How is software chosen to be in the repos?

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myrkat
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How is software chosen to be in the repos?

Post by myrkat » Sun Sep 27, 2015 9:38 am

I was curious how the various software is chosen to be included in the repositories. The reason being, I would love to see the trial version of Pixeluvo included. I believe they added it to Gentoo(?) and Arch(definitely). It's a great GIMP alternative, and worth it's price for me.

Does Mint ever include trial versions of commercial Linux software?
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xenopeek
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Re: How is software chosen to be in the repos?

Post by xenopeek » Sun Sep 27, 2015 9:45 am

Linux Mint doesn't include commercial trialware in their repositories and doesn't have an interface for purchasing commercial software anyway. Pixeluvo have a .deb file you can download from their website for easy installation.

Arch Linux doesn't have it in its repositories either. The link you shared is to to the AUR, the ports system for Arch Linux. All that is in the AUR is a user provided script to download a package from the Pixeluvo website and repackage it on your own computer as a package that you can locally install with Arch Linux' package manager (pacman).
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Re: How is software chosen to be in the repos?

Post by myrkat » Thu Oct 01, 2015 8:14 pm

Thank you for the reply and information. I am not familiar with Arch, so did not pick up the AUR thing. Good to know.
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Re: How is software chosen to be in the repos?

Post by Alley Cat » Fri Oct 02, 2015 12:10 am

Pixeluvo is also available through Steam.
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Re: How is software chosen to be in the repos?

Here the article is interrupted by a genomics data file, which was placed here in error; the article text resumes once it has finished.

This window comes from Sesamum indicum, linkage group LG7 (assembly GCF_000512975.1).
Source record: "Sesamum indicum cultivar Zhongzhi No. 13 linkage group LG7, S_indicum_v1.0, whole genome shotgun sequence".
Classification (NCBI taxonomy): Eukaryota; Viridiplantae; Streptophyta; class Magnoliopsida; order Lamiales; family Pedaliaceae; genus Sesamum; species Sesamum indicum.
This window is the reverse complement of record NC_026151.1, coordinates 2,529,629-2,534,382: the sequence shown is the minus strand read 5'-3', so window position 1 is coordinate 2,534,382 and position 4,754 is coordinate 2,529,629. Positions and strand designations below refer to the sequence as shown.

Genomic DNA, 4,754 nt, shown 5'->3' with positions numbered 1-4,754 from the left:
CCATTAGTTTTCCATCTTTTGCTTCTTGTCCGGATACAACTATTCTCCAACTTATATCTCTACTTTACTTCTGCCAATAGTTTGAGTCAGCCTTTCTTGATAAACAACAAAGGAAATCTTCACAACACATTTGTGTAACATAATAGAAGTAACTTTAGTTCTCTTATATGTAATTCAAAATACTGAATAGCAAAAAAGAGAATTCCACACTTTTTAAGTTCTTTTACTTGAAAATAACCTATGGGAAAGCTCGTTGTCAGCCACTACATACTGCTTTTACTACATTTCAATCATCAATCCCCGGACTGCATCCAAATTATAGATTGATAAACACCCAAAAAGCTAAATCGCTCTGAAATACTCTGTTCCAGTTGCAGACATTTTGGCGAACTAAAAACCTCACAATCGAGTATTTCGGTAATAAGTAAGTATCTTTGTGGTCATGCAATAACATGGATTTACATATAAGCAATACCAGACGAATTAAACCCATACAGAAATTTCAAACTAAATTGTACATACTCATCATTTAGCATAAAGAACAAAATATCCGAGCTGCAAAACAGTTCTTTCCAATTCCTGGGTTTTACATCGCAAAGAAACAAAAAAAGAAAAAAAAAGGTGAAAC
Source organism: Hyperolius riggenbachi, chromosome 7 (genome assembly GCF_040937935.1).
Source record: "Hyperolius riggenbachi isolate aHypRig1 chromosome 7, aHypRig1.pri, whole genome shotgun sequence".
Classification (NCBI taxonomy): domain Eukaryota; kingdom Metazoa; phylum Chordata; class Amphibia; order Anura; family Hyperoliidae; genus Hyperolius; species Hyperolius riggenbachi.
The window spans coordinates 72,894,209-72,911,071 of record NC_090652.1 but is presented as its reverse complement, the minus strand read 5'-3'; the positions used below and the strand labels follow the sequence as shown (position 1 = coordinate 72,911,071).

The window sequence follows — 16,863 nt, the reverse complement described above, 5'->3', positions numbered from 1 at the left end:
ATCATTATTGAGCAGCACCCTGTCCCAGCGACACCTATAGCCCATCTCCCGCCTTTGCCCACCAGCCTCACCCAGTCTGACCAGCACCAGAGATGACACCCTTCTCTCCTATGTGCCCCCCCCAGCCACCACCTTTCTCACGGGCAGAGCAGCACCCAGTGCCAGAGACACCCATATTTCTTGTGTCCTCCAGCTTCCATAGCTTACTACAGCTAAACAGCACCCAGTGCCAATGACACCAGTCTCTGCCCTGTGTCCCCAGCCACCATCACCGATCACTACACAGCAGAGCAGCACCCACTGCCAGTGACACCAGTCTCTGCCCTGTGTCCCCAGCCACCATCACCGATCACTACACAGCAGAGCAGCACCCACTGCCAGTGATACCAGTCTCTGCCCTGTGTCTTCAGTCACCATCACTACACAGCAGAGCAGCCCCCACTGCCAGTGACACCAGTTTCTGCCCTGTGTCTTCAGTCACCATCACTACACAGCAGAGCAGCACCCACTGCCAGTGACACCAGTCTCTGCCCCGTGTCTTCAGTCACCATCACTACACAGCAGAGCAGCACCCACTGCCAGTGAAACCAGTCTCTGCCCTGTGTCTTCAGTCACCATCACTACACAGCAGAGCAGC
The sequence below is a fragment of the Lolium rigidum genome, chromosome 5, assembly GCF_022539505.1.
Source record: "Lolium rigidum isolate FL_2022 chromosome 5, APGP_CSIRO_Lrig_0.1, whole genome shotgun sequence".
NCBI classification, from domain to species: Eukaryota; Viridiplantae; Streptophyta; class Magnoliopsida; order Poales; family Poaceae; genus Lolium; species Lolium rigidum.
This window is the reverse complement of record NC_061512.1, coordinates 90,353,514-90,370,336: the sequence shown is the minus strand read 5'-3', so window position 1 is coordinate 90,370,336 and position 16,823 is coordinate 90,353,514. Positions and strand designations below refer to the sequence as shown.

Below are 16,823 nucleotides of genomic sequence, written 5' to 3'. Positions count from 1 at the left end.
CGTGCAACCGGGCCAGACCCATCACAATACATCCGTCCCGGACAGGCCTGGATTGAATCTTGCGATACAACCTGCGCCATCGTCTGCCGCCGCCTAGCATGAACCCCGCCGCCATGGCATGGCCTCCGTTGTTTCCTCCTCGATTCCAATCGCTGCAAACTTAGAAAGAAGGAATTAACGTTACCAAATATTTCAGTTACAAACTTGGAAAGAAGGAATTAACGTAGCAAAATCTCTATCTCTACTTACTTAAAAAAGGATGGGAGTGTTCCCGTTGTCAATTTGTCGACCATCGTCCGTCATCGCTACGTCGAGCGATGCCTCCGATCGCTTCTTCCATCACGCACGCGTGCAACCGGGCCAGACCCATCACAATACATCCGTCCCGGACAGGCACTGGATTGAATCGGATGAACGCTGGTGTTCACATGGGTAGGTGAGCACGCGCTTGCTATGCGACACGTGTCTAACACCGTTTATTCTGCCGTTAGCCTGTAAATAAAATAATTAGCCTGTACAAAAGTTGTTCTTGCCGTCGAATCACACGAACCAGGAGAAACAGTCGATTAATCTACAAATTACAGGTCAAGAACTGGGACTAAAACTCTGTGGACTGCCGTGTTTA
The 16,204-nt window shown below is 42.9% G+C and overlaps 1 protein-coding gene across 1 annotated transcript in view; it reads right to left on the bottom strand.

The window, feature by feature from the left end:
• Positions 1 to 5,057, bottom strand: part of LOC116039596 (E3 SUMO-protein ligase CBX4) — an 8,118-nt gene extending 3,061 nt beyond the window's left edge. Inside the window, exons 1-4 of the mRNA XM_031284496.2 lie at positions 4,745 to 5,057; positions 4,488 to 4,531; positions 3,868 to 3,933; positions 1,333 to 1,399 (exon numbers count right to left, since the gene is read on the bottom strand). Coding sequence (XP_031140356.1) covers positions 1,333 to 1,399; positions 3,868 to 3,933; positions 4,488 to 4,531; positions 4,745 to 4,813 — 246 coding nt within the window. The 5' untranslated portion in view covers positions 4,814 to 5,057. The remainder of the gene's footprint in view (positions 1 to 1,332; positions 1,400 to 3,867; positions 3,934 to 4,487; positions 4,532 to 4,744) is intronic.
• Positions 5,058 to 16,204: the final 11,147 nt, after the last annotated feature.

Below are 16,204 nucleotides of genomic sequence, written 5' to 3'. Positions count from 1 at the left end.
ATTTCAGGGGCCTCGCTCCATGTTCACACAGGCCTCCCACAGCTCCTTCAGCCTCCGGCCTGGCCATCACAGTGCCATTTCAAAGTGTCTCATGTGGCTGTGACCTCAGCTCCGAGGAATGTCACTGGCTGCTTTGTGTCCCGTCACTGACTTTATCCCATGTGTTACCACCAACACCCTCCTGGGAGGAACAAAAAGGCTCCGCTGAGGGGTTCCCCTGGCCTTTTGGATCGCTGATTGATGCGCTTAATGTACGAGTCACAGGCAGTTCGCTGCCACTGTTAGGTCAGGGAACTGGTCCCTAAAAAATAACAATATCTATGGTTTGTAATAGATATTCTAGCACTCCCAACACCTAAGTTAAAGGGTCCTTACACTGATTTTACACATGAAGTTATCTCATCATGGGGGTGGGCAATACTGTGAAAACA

Post by lmuserx4849 » Tue Oct 06, 2015 9:34 pm

I was curious what the answer is to the general question, "How is software chosen". Is the answer it must be one of the GPL licenses and recommended by users or developers?

I was reading the git issues for bimp for gimp at git. And they were talking about people wanting a .deb for bimp and a user said that they filed a request.

The one thing I noticed, just because software is in the repository doesn't mean it is "current" or supported (software vs distro). I've been customizing gimp after installing mint and noticed a couple things (although it is true in general not just gimp):

- there is software that is current, but an older version is in the repo (gmic - there's more but this was off the top of my head).
- there is software that is in the repo that is not supported by anyone (screenlets - "Visit Homepage" from Synaptic Package Manager brings up a default Apache HTTP server page and further searches didn't find it) .

A number of people were complaining that things for gimp 2.6 don't work in 2.8 (gimp-plugin-registry). In general, in the Synaptic Package Manager there is a "Ubuntu wheel" next to some packages. If you go to Help -> Icon Legend it says, "Package is supported". But I think that means supported by the distribution, not necessarily the software developer... that could be any state. So anything without that symbol, I'm guessing, install at your own risk???

Is the gimp registry the place to go for plug-ins these days? It says it has been "locked down" since last 2014 due to spam. :? :)

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Re: How is software chosen to be in the repos?

Post by English Invader » Wed Oct 07, 2015 4:03 am

I've always been happy enough with the programs that come from the Software Centre. In fact, I think it's good that they hang back with tried and tested versions of software instead of upgrading to newer but less stable versions (case in point SuperTuxKart 8.1 v 9.0).

I regard the Software Centre as the safest and most reliable place to download any software.

The only thing I don't get is why they include PS1 and Saturn emulators (which are buggy and experimental at best) at the expense of two highly accurate and reliable emulators (Kega Fusion and SNES9x).

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Re: How is software chosen to be in the repos?

Post by xenopeek » Wed Oct 07, 2015 5:14 am

English Invader wrote:I don't get is why they
"they" are likely community maintainers; only about 25% of the packages in the Ubuntu repositories are done by Canonical employees. The other 75% are contributed by community maintainers. Mostly they import packages from Debian repositories and repackage them for Ubuntu.

Neither Kega Fusion nor SENS9x are available in Debian. These packages not being in Ubuntu means nobody cares enough about these to package them for Ubuntu and steps up as a community maintainer. Linux Mint developers aren't going to spend time on this either; they are but a small team and have enough to do. Apparently none of the users of Kega Fusion or SNES9x care enough about these packages being in Ubuntu to do something about it :wink:
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